According to the prevailing wisdom in academic public law, constitutional theory is a field that seeks to articulate and evaluate abstract accounts of the nature of the United States Constitution. Theorists offer those accounts as guides to subsequent judicial construction of constitutional provisions. As typically conceived, therefore, constitutional theory tends to proceed analytically from the general to the particular; its animating idea is that correct decisions in constitutional cases presuppose theoretical commitments to the methodological principles that should guide constitutional interpretation and the substantive values such interpretation should advance. In its enthusiasm for abstraction, constitutional theory has, at times, generated accounts of judicial behavior that are removed from the realities of judicial practice. Indeed, it may not be an overstatement to suggest that a basic disconnect exists between the turn to theory in legal academia and the actual practice of constitutional adjudication. At the Supreme Court bar, for example, the Justices - and thus the appellate advocates who appear before them - appear more interested in grappling with the law and facts of the case at hand than they are eager to articulate or apply grand theories about the "fundamental nature" of the Constitution.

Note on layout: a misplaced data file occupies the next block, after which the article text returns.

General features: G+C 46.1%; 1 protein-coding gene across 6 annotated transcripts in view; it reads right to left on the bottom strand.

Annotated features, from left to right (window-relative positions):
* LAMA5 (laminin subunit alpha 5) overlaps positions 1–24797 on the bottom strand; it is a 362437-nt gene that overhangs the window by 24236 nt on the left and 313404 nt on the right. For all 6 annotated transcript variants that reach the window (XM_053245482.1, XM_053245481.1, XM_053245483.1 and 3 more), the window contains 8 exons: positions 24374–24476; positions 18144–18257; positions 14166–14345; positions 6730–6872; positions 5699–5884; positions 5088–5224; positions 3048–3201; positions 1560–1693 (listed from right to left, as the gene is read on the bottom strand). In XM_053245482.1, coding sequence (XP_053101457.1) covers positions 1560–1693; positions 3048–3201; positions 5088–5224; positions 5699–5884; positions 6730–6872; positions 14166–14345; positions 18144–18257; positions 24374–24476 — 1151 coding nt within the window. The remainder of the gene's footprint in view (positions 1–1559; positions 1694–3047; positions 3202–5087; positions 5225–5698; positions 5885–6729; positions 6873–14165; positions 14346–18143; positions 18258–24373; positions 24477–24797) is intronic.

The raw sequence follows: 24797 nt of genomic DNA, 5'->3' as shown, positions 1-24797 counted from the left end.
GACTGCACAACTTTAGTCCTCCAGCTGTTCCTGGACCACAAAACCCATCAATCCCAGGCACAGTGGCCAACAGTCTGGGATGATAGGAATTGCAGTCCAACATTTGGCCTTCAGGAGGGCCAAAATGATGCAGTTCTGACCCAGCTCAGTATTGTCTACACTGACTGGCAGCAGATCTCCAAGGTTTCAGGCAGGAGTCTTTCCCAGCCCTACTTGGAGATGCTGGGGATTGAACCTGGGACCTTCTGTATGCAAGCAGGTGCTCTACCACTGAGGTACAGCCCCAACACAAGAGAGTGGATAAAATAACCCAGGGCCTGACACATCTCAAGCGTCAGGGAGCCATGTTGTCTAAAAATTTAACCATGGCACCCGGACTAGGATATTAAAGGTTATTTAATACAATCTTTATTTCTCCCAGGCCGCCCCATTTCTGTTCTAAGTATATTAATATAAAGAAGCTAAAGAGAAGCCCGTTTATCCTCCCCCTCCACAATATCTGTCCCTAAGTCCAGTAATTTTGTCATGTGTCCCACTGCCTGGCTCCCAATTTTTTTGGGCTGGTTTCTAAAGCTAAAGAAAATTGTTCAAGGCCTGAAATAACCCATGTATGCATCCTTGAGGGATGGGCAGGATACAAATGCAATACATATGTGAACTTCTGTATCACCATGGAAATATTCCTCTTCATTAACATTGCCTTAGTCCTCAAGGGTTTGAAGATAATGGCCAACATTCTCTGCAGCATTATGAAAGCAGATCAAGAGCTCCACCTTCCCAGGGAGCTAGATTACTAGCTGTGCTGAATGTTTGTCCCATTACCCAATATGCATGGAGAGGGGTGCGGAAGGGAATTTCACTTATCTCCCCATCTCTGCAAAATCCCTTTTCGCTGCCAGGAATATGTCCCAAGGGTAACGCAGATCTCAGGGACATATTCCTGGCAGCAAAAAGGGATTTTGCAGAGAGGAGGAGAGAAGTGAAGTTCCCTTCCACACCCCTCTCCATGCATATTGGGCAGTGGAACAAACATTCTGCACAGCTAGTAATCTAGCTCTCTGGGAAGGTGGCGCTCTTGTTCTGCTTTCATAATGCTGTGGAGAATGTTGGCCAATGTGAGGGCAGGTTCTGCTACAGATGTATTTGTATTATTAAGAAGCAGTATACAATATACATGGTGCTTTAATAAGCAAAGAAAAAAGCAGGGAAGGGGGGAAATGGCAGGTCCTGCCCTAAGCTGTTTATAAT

Neil S. Siegel,
A Theory in Search of a Court, and Itself: Judicial Minimalism at the Supreme Court Bar,
Mich. L. Rev.
Available at: http://repository.law.umich.edu/mlr/vol103/iss8/1